Sandrelli v. State (Majority, with Concurring)

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Justia Opinion Summary

After a second jury trial, Appellant was convicted of four counts of rape. The court of appeals affirmed. Appellant subsequently filed an Ark. R. Crim. P. 37 petition, alleging ineffective assistance of counsel. Appellant’s petition contained three allegations of deficient performance during the second jury trial. The circuit court denied the petition without a hearing, concluding that the first allegation was conclusory and the remaining allegations were matters of trial strategy and could not form the basis for postconviction relief. The Supreme Court affirmed in part and reversed and remanded in part, holding (1) the circuit court correctly found that the first allegation could not form the basis for postconviction relief; but (2) Appellant’s second and third claims for relief based on ineffective assistance of counsel were colorable claims. Remanded for a hearing on Appellant’s second and third claims.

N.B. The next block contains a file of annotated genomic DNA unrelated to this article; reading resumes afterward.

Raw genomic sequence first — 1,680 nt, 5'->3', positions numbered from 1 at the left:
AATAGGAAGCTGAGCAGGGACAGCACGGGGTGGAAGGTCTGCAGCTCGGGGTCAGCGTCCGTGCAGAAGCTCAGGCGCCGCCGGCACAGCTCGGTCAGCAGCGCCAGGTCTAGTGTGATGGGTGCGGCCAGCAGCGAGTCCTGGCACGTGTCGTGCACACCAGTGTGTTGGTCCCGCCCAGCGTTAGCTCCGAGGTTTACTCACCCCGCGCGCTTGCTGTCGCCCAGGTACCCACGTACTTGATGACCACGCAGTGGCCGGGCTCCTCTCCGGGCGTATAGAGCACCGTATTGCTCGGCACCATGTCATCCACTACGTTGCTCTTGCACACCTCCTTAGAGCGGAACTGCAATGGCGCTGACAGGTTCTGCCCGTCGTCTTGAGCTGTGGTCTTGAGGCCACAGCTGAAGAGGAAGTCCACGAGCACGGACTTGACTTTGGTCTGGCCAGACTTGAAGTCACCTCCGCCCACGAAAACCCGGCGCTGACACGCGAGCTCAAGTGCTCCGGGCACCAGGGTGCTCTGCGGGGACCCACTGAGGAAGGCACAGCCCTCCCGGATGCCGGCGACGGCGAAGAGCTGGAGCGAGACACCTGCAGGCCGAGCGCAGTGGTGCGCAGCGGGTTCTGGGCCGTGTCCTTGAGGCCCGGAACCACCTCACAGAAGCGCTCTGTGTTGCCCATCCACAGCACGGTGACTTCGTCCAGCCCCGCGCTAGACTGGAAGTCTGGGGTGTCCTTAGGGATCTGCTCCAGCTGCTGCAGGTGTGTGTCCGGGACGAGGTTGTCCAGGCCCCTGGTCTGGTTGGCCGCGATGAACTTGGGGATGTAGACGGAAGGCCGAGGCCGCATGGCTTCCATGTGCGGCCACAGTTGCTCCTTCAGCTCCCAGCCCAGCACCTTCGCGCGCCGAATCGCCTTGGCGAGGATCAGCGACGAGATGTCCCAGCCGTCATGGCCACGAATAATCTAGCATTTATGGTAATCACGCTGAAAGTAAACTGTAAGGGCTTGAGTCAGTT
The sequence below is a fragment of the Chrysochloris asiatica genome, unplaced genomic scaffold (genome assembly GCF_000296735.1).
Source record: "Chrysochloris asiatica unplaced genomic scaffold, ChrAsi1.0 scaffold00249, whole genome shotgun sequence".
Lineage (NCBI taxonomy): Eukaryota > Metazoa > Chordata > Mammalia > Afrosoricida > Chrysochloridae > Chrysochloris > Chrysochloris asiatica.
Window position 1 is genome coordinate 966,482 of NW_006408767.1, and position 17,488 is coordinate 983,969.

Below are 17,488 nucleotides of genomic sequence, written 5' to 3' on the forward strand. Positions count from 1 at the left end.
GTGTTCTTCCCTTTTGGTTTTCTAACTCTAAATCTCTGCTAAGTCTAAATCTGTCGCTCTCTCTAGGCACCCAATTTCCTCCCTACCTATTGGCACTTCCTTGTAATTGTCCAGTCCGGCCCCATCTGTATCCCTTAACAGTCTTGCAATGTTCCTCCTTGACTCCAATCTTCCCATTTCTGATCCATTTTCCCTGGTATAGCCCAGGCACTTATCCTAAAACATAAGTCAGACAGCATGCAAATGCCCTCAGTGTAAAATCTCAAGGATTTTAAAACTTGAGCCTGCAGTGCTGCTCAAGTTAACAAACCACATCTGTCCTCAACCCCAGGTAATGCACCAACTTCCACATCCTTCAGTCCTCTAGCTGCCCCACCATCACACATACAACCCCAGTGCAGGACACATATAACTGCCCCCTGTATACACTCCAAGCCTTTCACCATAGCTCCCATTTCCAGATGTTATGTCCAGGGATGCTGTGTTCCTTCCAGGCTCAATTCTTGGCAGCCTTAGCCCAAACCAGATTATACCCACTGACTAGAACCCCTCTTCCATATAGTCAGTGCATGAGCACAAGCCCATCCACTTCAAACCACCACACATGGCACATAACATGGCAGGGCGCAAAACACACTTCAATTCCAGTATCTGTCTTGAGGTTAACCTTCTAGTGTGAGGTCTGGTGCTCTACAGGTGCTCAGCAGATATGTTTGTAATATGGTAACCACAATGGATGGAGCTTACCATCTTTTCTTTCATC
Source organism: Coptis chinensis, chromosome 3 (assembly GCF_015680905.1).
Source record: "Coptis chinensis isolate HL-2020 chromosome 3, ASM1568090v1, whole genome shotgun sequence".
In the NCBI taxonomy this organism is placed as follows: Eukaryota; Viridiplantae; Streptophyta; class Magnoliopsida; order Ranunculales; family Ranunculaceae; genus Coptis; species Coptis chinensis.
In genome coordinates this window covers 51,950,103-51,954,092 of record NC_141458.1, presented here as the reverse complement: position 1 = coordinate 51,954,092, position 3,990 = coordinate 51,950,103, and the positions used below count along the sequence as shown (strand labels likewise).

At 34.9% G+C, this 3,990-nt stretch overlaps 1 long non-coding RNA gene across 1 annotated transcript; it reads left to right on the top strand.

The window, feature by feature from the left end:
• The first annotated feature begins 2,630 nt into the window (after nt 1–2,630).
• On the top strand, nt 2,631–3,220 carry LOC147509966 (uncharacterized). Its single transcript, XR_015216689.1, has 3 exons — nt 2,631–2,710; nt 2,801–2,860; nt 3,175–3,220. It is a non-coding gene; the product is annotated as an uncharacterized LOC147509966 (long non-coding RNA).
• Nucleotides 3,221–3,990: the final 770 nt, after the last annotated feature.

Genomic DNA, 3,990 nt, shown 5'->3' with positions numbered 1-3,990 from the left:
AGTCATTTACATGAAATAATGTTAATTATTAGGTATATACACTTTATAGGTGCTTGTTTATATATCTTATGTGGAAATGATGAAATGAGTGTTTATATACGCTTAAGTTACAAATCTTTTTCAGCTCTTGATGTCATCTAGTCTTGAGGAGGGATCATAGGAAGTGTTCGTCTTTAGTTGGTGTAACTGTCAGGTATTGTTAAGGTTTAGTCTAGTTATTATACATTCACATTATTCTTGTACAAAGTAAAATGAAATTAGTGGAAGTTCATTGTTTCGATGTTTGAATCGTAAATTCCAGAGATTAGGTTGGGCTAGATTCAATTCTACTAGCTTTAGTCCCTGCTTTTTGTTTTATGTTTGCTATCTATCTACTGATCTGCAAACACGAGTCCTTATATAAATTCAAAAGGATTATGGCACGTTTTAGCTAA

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Cite as 2016 Ark. 103 SUPREME COURT OF ARKANSAS No. CR-15-530 ROBERT LEE SANDRELLI Opinion Delivered March 10, 2016 APPELLANT APPEAL FROM THE SEBASTIAN COUNTY CIRCUIT COURT [NO. CR-2012-1189] V. HONORABLE J. MICHAEL FITZHUGH, JUDGE STATE OF ARKANSAS APPELLEE AFFIRMED IN PART; REVERSED AND REMANDED IN PART. RHONDA K. WOOD, Associate Justice Robert Sandrelli was convicted of four counts of rape. After our court of appeals affirmed the convictions, see Sandrelli v. State, 2015 Ark. App. 127, Sandrelli filed a Rule 37 petition alleging three instances of ineffective assistance of counsel. The circuit court denied the petition without a hearing by a written order. Sandrelli has appealed and argues that he was entitled to a hearing on his allegations. 1 We affirm in part and reverse and remand in part. This criminal case began when Robert Sandrelli’s son accused him of rape. A jury trial was held in August 2013. The State presented evidence from the victim and lawenforcement officials. Sandrelli testified in his own defense and denied all the allegations. 1 We ordered rebriefing after we found a deficiency in the abstract. Sandrelli v. State, 2015 Ark. 450 (per curiam). This deficiency has been corrected. Cite as 2016 Ark. 103 The defense also presented evidence from five character witnesses who attested to Sandrelli’s character for truthfulness. The jury could not reach a unanimous verdict, so the court declared a mistrial. The State refiled the charges, and second jury trial was held in September 2013. The State’s case was substantially similar to the one it presented in the first trial. But in the second trial, the defense presented no witnesses. The jury was able to reach a verdict and convicted Sandrelli of four counts of rape. After the court of appeals issued its mandate, Sandrelli filed a Rule 37 petition wherein he alleged ineffective assistance of counsel. The petition contained three primary allegations of his attorney’s deficient performance during the second jury trial: (1) the attorney had resigned as managing public defender and was under emotional and professional stress; (2) the attorney failed to call any witnesses on Sandrelli’s behalf; and (3) the attorney unilaterally decided that Sandrelli should not testify. The circuit court denied the petition without a hearing. It ruled that the first allegation was conclusory and could not form the basis for a claim of ineffective assistance. The court further ruled that the decisions regarding which witnesses to call and whether Sandreilli would testify were matters of trial strategy, which also forms no basis for postconviction relief. This court does not reverse a denial of postconviction relief unless the circuit court's findings are clearly erroneous. Polivka v. State, 2010 Ark. 152, 362 S.W.3d 918. “A finding is clearly erroneous when, although there is evidence to support it, the appellate court after reviewing the entire evidence is left with the definite and firm conviction that a mistake has been committed.” State v. Barrett, 371 Ark. 91, 95, 263 S.W.3d 542, 545 (2007). 2 Cite as 2016 Ark. 103 Rule 37.3 of the Arkansas Rules of Criminal Procedure provides that an evidentiary hearing should be held in a postconviction proceeding unless the files and record of the case conclusively show that the prisoner is entitled to no relief. Wooten v. State, 338 Ark. 691, 1 S.W.3d 8 (1999). If the files and the record show that the petitioner is not entitled to relief, the circuit court is required to make written findings to that effect. Ark. R.Crim. P. 37.3(a). Conclusory allegations that are unsupported by facts do not provide a basis for either an evidentiary hearing or postconviction relief. Henington v. State, 2012 Ark. 181, 403 S.W.3d 55. We assess the effectiveness of counsel under the two-prong standard set forth by the Supreme Court of the United States in Strickland v. Washington, 466 U.S. 668 (1984). Under this standard, the petitioner must first show that counsel’s performance was deficient. Feuget v. State, 2015 Ark. 43, 454 S.W.3d 734. This requires a showing that counsel made errors so serious that counsel deprived the petitioner of the counsel guaranteed to the petitioner by the Sixth Amendment. Id. Second, the deficient performance must have resulted in prejudice so pronounced as to have deprived the petitioner of a fair trial whose outcome cannot be relied on as just. Both showings are necessary before it can be said that the conviction resulted from a breakdown in the adversarial process that renders the result unreliable. Id. We agree with the circuit court that the first allegation regarding defense counsel’s stress level was conclusory; therefore, this claim cannot form the basis for postconviction relief. Sandrelli never alleged how his counsel’s stress level led to specific instances of 3 Cite as 2016 Ark. 103 deficient conduct. Nor has he alleged how his counsel’s stress level could have altered the outcome of his trial. The record conclusively shows that Sandrelli is entitled to no relief on this basis, and the circuit court’s decision to dismiss this part of the petition without a hearing was not clearly erroneous. The same is not true for Sandrelli’s second and third claims for relief. The circuit court held that defense counsel’s failure to call any witnesses, including Sandrelli, was not deficient performance because the decision to call witnesses is a matter of trial strategy. For support, the court noted Sandrelli’s presence during voir dire when his counsel announced he did not anticipate calling any witnesses. Because of this, the court concluded that Sandrelli and his counsel must have agreed, pre-trial, that no witnesses would be called. This finding is clearly erroneous because there were no facts before the court to support it. Generally, the decision to call a witness is a matter of trial strategy. See Stiggers v. State, 2014 Ark. 184, 433 S.W.3d 252. Still, such strategic decisions must be supported by reasonable professional judgment. Id. Based on the record in this case, the court had no way of knowing whether counsel’s decisions were based on his reasonable judgement without a hearing. In addition, the record fails to conclusively show that counsel’s failure to call additional witnesses resulted in no prejudice. The circuit court addressed this point by stating that counsel’s failure to call character witnesses did not create a reasonable probability of a different outcome. But this ruling contradicts the facts of this case, which are unusual because a “control” case already exists. In Sandrelli’s first trial, the jury failed to reach a verdict; in the second trial, the jury convicted. In the first trial, the defense offered a robust 4 Cite as 2016 Ark. 103 case, with five character witnesses and the defendant’s own testimony; but in the second trial, the defense offered no case at all. Thus, Sandrelli has a colorable claim that he was prejudiced because in the first trial there was, in fact, a different outcome. Again, this appeal presents an unusual case because the first jury trial resulted in a hung jury. Despite this outcome, Sandrelli’s counsel called no witnesses in the second trial. This decision must be supported by reasonable professional judgment. The record and files do not conclusively show that it was. Therefore, we reverse and remand for the circuit court to hold a hearing to determine whether counsel’s failure to call witnesses was based on reasonable judgment and, if not, whether this failure prejudiced Sandrelli. Affirmed in part; reversed and remanded in part. DANIELSON, J., concurs. PAUL DANIELSON, Justice, concurring. I concur in the disposition of this case. However, I would reverse and remand for an evidentiary hearing for the simple reason that the petition and record do not conclusively show that Sandrelli is entitled to no relief on his claim that his trial counsel did not consult him before deciding that he would not testify. See Ark. R. Crim. P. 37.3; Beverage v. State, 2015 Ark. 112, 458 S.W.3d 243. It is well settled that an accused has the right to choose whether to testify in his own behalf and that counsel may only advise the accused in making this decision. See, e.g., Chenowith v. State, 341 Ark. 722, 19 S.W.3d 612 (2000) (per curiam). Without an evidentiary hearing, we cannot conclusively determine whether counsel’s performance on this issue was deficient and, if so, whether it prejudiced the defense. 5 Cite as 2016 Ark. 103 Barham Law Office, P.A., by: R. Kevin Barham, for appellant. Leslie Rutledge, Att’y Gen., by: Kristen C. Green, Ass’t Att’y Gen., for appellee. 6